Tuesday, 12 March 2013

Orchids and Overlooks of the Southern Highlands

This is the post covering the orchids and overlooks, which were the reason for Denis Wilson inviting us to his neck of the woods.  A most excellent day was had by all, as will be evident from what follows.

I knew this post would become rather image heavy, so have posted the images of Tallong and Marulan in an earlier entry.

As we left home on our journey the weather looked slightly other than friendly with low cloud and/or mist.  This was strangest when passing the Capital Windfarm where clouds were sitting on to p the ridge, meaning that the columns of the turbines were visible but most of the blades were hidden.  Occasionally a section of blade would swing into view so there was enough draft in the cloud to spin them.

As we got closer to the Woodlawn farm the sheep were being mustered.  Two guys were on traffic duty, but didn't need to stop us.  However, several hundred sheep were in a dense flock looking at an open gate on to the road and by the time we were 200m down the road were pouring across.  I suspect we just missed being delayed by a fair bit!

We arrived at Tallong and after a pause for refreshment headed off to the first orchid site.  This area (I shall stick to locational generalities as the local folk are very protective of 'their' orchids) is on a 'sort of sandstone' base.  As shown in this image it has almost a conglomerate texture in places.
 The first orchid found was Corunastylis plumosa the Tallong Midge orchid
 The next two images show the very long labellum of Corunastylis fimbriata.  (I am intrigued that the species name ends with 'a' rather than 'us' but a mixture of taxonomists and former Romans is bound to lead to pain.)

I believe, on the basis of the relatively short length of the labellum, that this is an open Corunastylis apostasioides, rather than C. fimbriata.
These flowers, doing an imitation of a curious elephant, are definitely C. apostasioides.
Frances found some Corunastylis ostina, which is the first record of that species in this area.
Parson's bands (Eriochilus cucullatus) were very common throughout Tallong.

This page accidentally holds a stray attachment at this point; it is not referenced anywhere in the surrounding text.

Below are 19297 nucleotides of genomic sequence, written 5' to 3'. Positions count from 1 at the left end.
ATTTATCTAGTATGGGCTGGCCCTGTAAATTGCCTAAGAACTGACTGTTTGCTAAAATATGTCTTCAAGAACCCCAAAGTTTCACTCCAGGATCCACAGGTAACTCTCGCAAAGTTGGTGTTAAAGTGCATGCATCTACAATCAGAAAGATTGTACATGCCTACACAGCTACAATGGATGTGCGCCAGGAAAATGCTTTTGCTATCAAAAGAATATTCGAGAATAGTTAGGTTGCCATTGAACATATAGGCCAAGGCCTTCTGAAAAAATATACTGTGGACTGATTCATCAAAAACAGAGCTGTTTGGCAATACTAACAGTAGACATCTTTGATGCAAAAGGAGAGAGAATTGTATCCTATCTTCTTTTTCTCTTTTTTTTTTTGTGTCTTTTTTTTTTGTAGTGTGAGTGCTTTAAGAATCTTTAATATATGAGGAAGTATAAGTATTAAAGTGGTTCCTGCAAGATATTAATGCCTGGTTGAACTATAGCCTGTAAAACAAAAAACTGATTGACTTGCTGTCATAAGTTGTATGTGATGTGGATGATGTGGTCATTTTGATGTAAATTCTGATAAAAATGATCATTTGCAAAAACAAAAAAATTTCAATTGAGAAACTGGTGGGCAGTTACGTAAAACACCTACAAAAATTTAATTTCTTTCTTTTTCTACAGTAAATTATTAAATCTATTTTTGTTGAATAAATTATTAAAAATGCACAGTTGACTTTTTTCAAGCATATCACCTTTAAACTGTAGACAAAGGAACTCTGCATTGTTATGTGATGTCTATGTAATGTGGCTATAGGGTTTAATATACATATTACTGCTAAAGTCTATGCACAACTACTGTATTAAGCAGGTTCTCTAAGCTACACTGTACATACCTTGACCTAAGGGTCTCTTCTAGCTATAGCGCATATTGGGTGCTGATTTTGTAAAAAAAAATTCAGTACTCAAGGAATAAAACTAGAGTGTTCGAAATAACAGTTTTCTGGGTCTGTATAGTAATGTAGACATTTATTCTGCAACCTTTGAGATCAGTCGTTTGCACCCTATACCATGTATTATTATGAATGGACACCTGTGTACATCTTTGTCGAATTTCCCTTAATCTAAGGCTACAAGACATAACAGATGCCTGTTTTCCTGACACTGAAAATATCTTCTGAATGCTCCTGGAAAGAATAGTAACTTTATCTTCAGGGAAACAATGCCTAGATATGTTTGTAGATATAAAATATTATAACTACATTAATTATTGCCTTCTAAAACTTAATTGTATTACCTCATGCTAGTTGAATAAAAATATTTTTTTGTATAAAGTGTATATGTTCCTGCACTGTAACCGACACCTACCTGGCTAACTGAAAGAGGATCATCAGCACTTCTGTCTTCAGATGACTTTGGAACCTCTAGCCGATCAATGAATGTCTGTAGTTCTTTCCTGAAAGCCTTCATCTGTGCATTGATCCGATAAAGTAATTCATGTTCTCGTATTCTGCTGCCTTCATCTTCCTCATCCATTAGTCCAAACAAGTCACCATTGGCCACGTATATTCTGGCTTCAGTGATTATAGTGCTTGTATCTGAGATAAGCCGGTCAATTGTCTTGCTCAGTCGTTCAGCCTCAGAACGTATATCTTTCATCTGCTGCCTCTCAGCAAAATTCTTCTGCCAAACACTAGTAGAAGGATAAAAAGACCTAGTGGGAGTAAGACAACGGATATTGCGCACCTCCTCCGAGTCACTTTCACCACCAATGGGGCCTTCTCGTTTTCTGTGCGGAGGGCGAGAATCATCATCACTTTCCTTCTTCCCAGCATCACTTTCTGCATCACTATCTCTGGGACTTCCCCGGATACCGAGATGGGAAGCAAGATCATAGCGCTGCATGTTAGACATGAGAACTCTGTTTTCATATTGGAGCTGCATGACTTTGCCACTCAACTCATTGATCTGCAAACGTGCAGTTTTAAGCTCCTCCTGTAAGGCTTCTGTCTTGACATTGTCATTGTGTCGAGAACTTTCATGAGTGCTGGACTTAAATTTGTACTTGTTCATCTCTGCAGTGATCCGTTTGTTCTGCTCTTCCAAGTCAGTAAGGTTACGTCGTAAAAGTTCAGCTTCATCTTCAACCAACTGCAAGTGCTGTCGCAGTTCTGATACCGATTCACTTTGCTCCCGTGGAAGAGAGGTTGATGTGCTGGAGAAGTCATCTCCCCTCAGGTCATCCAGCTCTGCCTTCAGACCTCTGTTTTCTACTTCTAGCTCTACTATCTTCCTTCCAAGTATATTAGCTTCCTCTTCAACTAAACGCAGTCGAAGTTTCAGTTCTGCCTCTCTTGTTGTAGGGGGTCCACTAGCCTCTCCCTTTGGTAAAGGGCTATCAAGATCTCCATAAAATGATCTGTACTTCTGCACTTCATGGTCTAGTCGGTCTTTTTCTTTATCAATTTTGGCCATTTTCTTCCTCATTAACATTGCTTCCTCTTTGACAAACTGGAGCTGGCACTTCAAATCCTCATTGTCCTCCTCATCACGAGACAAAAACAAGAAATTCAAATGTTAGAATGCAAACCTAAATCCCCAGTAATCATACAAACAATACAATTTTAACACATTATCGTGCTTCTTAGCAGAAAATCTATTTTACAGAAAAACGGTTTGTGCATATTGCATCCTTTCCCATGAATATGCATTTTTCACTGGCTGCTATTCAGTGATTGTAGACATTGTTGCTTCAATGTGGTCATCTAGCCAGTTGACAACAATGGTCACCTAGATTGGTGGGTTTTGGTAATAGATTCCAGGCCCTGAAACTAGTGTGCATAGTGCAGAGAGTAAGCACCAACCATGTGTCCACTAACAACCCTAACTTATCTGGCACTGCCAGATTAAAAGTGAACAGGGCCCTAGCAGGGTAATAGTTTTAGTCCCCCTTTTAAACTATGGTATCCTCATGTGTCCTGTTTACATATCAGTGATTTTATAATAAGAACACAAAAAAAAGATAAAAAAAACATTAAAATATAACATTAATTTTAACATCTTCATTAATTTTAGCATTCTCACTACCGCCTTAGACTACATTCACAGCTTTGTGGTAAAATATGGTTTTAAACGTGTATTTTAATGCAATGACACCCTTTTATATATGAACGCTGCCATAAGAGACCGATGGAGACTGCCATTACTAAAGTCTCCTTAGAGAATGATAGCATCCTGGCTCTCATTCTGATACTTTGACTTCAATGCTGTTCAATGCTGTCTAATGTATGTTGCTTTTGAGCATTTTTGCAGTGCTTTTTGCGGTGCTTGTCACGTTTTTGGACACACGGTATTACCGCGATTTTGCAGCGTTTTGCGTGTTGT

This 'albino' specimen of E. cucullatus was less common.
My claim to fame was finding the first specimen of Speculantha glyphida.  Unfortunately it was only a 'first' for the day for our group, not a range extension, so the fame is both minute and highly fleeting.

 This is S. parviflora, showing the distinctive bulge in the sinus.
I include this image of Diplodium reflexum from Badgery's Lookout merely to complete the set.  It is neither interesting nor novel for readers to discover that I take out of focus images!
 At Long Point Lookout we found a few D. obtusa.
There were many leaves and rosettes of other species at this location but I have devoted enough bandwidth to this tip with the reproductive parts let alone matters purely vegetative.

A few images of scenery follow, as the view into the Shoalhaven Gorge is spectacular.  This is from Badgery's Lookout.  In future, if the Shooters Party have their way, anyone standing in this position will be at some risk of stopping a bullet from a hunter down in the valley, or on one of the ridges opposite, who misjudges their aim or gets an unfortunate richochet.
The only bangs yesterday were from the very distant Quarry but we only saw the after-effects in the shape of dust rising.
This view shows the Big Bend in the Shoalhaven.  Looking a the larger image shows the sparsely vegetated rocky slopes in contrast with the dense growth along the river.
 I will move towards a conclusion with a few other bits and pieces.  This is a sedge showing a very complex flower form.
 Isotoma sp.
 Dillwynnia phyllicoides (?) - I was tempted by aff. microphylla but apparently 'aff" can only be used, even for orchids, when followed by a 'real' species name, not a total invention: the only bean we saw today.
This has been  identified by Roger Farrow as a Toad Bug (Nerthra sp).  They are rather uncommon but we found a couple of them skittering around on the soil.
 This Praying Mantis was hanging around upside down in some Kunzea.
While we ate lunch at Badgery's lookout we were serenaded(?) continually by a male lyrebird doing its species call and a lot of mimicry together with rattling of his tail feathers.  While at the lower lookout here I heard loud scratching noises and found the tail to be visible below a rock
Both the bird's tail and my tale end here!

3 comments:

Ian Fraser said...

Wow, what an excellent day! I am impressed and envious. Also inspired to get out and about a bit more myself this autumn.

Denis Wilson said...

Nice report Martin.
Your Lyrebird tail came out well.
Glad you captured the alba form of Eriochilus - it was too late in the day for me. One more bend/squat/kneel was beyond me.
Cheers
Denis

Flabmeister said...

Thanks Ian and Denis. Its easy to do a good report when the day is so magnificent!

Martin